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J Antimicrob Chemother. 2015 Mar;70(3):905-13. doi: 10.1093/jac/dku432. Epub 2014 Oct 25.

Gentamicin therapy for sepsis due to carbapenem-resistant and colistin-resistant Klebsiella pneumoniae.

Author information

1
Clinic Unit of Infectious Diseases, Hospital Universitario Reina Sofía-IMIBIC-Universidad de Córdoba, Córdoba, Spain.
2
Clinic Unit of Infectious Diseases, Hospital Universitario Reina Sofía-IMIBIC-Universidad de Córdoba, Córdoba, Spain Spanish Network for Research in Infectious Diseases (REIPI RD12/0015), Instituto de Salud Carlos III, Madrid, Spain julian.torre.sspa@juntadeandalucia.es.
3
Intensive Care Unit, Hospital Universitario Reina Sofía, Córdoba, Spain.
4
Spanish Network for Research in Infectious Diseases (REIPI RD12/0015), Instituto de Salud Carlos III, Madrid, Spain Clinic Unit of Infectious Diseases, Microbiology and Preventive Medicine, Hospitales Universitarios Virgen Macarena y Virgen del Rocío, Seville, Spain Departamento de Medicina, Universidad de Sevilla, Seville, Spain.
5
Clinic Unit of Preventive Medicine, Hospital Universitario Reina Sofía, Córdoba, Spain.
6
Spanish Network for Research in Infectious Diseases (REIPI RD12/0015), Instituto de Salud Carlos III, Madrid, Spain Clinic Unit of Microbiology, Hospital Universitario Reina Sofía, Universidad de Córdoba, Córdoba, Spain.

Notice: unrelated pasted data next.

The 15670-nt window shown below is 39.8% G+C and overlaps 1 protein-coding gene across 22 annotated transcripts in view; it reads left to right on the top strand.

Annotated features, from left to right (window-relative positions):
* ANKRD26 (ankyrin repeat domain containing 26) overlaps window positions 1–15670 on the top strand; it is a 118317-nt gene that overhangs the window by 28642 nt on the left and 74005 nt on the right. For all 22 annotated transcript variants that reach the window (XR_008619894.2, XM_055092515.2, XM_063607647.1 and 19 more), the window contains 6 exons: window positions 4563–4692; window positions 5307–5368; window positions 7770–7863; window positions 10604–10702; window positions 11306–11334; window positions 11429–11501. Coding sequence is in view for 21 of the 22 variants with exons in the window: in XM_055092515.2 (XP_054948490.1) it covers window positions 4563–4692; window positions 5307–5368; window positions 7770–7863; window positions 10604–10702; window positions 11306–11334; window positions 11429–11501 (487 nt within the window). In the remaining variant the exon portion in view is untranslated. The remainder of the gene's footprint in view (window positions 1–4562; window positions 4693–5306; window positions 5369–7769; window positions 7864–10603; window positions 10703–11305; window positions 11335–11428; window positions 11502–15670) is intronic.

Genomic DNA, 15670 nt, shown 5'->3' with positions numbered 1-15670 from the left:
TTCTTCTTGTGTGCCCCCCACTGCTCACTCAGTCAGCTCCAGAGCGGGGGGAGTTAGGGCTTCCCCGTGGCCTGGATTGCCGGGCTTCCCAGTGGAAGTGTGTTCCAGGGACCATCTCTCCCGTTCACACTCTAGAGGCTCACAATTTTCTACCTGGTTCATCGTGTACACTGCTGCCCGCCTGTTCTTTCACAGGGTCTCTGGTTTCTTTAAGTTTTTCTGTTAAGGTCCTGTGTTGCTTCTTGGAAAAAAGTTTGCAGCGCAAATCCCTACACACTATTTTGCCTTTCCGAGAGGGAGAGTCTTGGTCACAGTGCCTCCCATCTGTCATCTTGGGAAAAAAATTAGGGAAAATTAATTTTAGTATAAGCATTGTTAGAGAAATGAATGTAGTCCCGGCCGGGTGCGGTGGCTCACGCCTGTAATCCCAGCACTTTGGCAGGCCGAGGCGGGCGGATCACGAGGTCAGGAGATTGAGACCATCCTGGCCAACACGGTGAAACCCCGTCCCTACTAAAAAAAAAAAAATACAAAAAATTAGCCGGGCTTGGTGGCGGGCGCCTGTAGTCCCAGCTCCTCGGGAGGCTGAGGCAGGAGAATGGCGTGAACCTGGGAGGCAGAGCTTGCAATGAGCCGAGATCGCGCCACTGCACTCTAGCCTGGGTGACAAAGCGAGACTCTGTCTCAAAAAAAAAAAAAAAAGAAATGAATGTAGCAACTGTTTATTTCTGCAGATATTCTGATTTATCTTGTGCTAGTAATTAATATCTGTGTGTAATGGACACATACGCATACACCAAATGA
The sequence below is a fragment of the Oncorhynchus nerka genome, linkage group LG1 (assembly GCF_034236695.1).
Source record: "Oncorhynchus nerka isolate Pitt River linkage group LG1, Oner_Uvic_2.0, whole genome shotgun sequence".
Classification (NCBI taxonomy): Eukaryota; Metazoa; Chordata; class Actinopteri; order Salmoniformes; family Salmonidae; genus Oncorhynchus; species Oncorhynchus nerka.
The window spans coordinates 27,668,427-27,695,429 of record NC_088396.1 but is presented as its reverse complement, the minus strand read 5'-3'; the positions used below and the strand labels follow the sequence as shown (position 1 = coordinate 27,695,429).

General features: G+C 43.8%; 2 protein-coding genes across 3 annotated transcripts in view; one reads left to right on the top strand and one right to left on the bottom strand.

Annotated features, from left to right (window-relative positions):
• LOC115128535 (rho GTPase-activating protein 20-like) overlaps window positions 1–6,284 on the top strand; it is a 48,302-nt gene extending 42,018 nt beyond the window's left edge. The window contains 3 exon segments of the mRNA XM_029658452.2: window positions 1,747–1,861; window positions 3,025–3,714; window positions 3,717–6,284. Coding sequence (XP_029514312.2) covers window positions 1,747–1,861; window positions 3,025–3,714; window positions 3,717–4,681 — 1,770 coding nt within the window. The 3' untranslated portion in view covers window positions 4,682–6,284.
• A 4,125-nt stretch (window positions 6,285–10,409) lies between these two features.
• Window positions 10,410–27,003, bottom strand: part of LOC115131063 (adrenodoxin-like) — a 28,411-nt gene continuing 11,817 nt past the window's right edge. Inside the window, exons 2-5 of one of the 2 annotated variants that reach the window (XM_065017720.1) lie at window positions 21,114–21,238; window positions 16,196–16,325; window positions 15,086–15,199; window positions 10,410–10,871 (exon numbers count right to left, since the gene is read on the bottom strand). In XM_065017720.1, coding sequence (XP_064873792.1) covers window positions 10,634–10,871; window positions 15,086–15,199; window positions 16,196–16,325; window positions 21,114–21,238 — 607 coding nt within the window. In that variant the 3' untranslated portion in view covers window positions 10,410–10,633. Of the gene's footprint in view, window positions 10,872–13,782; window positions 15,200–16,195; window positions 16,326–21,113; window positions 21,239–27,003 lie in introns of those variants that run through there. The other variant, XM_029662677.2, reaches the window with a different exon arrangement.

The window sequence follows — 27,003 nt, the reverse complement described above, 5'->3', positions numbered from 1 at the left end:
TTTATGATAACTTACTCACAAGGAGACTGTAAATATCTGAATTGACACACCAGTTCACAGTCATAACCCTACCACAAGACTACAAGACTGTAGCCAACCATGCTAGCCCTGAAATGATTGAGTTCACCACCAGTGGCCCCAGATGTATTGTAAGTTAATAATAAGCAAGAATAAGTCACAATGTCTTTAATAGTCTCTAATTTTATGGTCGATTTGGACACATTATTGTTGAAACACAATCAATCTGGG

Abstract

OBJECTIVES:

Antimicrobial therapy for sepsis caused by carbapenem- and colistin-resistant Klebsiella pneumoniae is not well established. We hypothesized that the early use of gentamicin in cases due to susceptible organisms would decrease the crude mortality rate of this infection.

METHODS:

This retrospective cohort study examined 50 cases of sepsis caused by carbapenem-resistant K. pneumoniae occurring between June 2012 and February 2013 during an outbreak of K. pneumoniae ST512 producing KPC-3, SHV-11 and TEM-1. Survival curves categorized by the use of gentamicin were constructed using the Kaplan-Meier method and compared using the log-rank test. Eight multivariate models using Cox regression were designed to study the risk factors for mortality and test the hypothesis.

RESULTS:

The 30 day crude mortality rate was 38%. The use of targeted gentamicin was associated with reduced mortality (20.7% versus 61.9%, P = 0.02). In all multivariate regression models, the use of gentamicin was independently associated with lower mortality until Day 30 (HR 0.17-0.29, P = 0.03-0.002 depending on the model) after controlling for other potential confounding variables such as age, optimal treatment, renal function, severity of infection, underlying disease, use of tigecycline and previous hospitalization.

CONCLUSIONS:

Gentamicin reduced the mortality from sepsis caused by this K. pneumoniae ST512 clone producing KPC-3, SHV-11 and TEM-1.

KEYWORDS:

K. pneumoniae; carbapenem resistance; mortality

PMID:
25344809
DOI:
10.1093/jac/dku432
[Indexed for MEDLINE]

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